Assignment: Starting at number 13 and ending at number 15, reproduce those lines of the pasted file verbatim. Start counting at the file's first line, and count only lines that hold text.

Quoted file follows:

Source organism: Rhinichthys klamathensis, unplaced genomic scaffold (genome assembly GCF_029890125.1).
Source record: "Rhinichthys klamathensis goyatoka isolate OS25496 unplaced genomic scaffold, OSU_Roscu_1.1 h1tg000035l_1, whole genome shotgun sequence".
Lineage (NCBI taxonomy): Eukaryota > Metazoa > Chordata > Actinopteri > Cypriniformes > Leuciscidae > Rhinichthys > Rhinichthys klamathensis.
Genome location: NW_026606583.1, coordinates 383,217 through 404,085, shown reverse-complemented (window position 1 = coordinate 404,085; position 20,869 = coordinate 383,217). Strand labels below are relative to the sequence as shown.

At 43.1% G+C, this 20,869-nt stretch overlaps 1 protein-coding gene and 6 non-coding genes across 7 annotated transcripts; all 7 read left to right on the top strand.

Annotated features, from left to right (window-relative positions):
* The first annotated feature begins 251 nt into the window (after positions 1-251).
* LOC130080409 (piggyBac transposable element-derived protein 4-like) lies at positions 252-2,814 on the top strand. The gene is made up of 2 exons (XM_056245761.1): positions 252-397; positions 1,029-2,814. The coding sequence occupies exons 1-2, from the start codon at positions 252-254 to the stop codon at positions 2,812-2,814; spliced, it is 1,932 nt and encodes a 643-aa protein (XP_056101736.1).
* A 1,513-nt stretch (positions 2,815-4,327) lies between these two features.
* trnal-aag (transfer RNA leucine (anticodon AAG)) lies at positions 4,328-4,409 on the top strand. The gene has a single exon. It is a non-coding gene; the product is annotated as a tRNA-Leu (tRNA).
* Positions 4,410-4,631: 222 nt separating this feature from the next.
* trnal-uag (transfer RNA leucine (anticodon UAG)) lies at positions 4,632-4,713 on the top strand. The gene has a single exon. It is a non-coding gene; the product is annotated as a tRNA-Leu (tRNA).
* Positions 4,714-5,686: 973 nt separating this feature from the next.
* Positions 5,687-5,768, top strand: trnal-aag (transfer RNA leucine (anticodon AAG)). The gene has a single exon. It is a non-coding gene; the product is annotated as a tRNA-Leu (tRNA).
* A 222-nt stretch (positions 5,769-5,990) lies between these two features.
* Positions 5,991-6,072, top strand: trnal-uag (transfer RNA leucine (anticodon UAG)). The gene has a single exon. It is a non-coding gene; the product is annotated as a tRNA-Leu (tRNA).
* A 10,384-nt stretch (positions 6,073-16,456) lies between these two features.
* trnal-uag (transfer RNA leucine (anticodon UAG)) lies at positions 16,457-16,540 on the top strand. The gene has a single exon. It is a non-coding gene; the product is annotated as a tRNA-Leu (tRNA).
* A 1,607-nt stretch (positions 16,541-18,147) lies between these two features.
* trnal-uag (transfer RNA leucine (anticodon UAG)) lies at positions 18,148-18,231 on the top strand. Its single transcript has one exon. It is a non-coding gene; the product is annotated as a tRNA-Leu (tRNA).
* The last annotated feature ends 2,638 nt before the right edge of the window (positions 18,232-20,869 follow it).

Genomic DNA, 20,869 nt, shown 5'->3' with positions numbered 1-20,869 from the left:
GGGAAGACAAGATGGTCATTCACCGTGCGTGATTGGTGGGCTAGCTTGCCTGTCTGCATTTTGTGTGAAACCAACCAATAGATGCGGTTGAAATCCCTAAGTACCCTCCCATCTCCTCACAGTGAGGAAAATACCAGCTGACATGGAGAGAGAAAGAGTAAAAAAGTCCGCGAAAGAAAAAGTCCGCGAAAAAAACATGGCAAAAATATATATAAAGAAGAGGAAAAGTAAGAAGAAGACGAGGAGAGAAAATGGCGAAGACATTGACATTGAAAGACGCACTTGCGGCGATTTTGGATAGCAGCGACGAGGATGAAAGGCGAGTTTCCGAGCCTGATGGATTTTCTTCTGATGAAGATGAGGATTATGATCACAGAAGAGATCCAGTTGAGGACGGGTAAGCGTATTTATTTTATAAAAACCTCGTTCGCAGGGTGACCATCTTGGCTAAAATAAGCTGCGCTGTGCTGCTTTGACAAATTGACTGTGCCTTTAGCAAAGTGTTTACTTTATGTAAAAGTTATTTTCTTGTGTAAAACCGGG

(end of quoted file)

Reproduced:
* Positions 4,714-5,686: 973 nt separating this feature from the next.
* Positions 5,687-5,768, top strand: trnal-aag (transfer RNA leucine (anticodon AAG)). The gene has a single exon. It is a non-coding gene; the product is annotated as a tRNA-Leu (tRNA).
* A 222-nt stretch (positions 5,769-5,990) lies between these two features.